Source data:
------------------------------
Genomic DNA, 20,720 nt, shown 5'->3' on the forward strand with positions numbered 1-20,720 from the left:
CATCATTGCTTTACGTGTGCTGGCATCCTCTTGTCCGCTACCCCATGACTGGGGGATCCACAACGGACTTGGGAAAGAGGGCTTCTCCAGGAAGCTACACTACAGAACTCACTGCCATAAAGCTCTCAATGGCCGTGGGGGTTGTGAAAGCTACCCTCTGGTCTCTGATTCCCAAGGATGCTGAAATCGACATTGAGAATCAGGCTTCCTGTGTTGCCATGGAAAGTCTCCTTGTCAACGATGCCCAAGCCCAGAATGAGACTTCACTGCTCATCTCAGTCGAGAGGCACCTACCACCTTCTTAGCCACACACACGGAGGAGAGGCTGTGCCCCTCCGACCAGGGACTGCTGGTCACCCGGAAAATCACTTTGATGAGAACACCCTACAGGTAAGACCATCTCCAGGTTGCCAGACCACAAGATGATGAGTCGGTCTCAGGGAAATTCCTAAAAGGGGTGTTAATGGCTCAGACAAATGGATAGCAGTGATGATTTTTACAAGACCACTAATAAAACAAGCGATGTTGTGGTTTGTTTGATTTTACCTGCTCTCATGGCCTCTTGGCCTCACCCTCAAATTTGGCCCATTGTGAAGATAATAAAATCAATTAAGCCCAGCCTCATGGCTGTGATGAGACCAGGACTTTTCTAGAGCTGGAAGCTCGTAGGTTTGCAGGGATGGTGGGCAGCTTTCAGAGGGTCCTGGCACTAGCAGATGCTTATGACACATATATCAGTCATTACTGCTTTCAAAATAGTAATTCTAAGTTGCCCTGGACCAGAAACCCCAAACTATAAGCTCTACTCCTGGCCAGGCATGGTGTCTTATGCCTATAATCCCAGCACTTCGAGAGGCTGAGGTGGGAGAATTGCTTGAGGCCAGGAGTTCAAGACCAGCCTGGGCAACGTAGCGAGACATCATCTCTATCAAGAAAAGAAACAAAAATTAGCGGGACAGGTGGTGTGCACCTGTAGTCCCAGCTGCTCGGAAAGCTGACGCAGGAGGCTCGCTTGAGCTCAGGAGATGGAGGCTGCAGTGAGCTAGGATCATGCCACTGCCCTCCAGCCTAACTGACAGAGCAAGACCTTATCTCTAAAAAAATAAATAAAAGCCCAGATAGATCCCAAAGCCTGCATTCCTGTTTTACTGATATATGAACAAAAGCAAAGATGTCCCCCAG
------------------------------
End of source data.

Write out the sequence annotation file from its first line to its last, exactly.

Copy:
Genomic DNA, 20,720 nt, shown 5'->3' on the forward strand with positions numbered 1-20,720 from the left:
CATCATTGCTTTACGTGTGCTGGCATCCTCTTGTCCGCTACCCCATGACTGGGGGATCCACAACGGACTTGGGAAAGAGGGCTTCTCCAGGAAGCTACACTACAGAACTCACTGCCATAAAGCTCTCAATGGCCGTGGGGGTTGTGAAAGCTACCCTCTGGTCTCTGATTCCCAAGGATGCTGAAATCGACATTGAGAATCAGGCTTCCTGTGTTGCCATGGAAAGTCTCCTTGTCAACGATGCCCAAGCCCAGAATGAGACTTCACTGCTCATCTCAGTCGAGAGGCACCTACCACCTTCTTAGCCACACACACGGAGGAGAGGCTGTGCCCCTCCGACCAGGGACTGCTGGTCACCCGGAAAATCACTTTGATGAGAACACCCTACAGGTAAGACCATCTCCAGGTTGCCAGACCACAAGATGATGAGTCGGTCTCAGGGAAATTCCTAAAAGGGGTGTTAATGGCTCAGACAAATGGATAGCAGTGATGATTTTTACAAGACCACTAATAAAACAAGCGATGTTGTGGTTTGTTTGATTTTACCTGCTCTCATGGCCTCTTGGCCTCACCCTCAAATTTGGCCCATTGTGAAGATAATAAAATCAATTAAGCCCAGCCTCATGGCTGTGATGAGACCAGGACTTTTCTAGAGCTGGAAGCTCGTAGGTTTGCAGGGATGGTGGGCAGCTTTCAGAGGGTCCTGGCACTAGCAGATGCTTATGACACATATATCAGTCATTACTGCTTTCAAAATAGTAATTCTAAGTTGCCCTGGACCAGAAACCCCAAACTATAAGCTCTACTCCTGGCCAGGCATGGTGTCTTATGCCTATAATCCCAGCACTTCGAGAGGCTGAGGTGGGAGAATTGCTTGAGGCCAGGAGTTCAAGACCAGCCTGGGCAACGTAGCGAGACATCATCTCTATCAAGAAAAGAAACAAAAATTAGCGGGACAGGTGGTGTGCACCTGTAGTCCCAGCTGCTCGGAAAGCTGACGCAGGAGGCTCGCTTGAGCTCAGGAGATGGAGGCTGCAGTGAGCTAGGATCATGCCACTGCCCTCCAGCCTAACTGACAGAGCAAGACCTTATCTCTAAAAAAATAAATAAAAGCCCAGATAGATCCCAAAGCCTGCATTCCTGTTTTACTGATATATGAACAAAAGCAAAGATGTCCCCCAG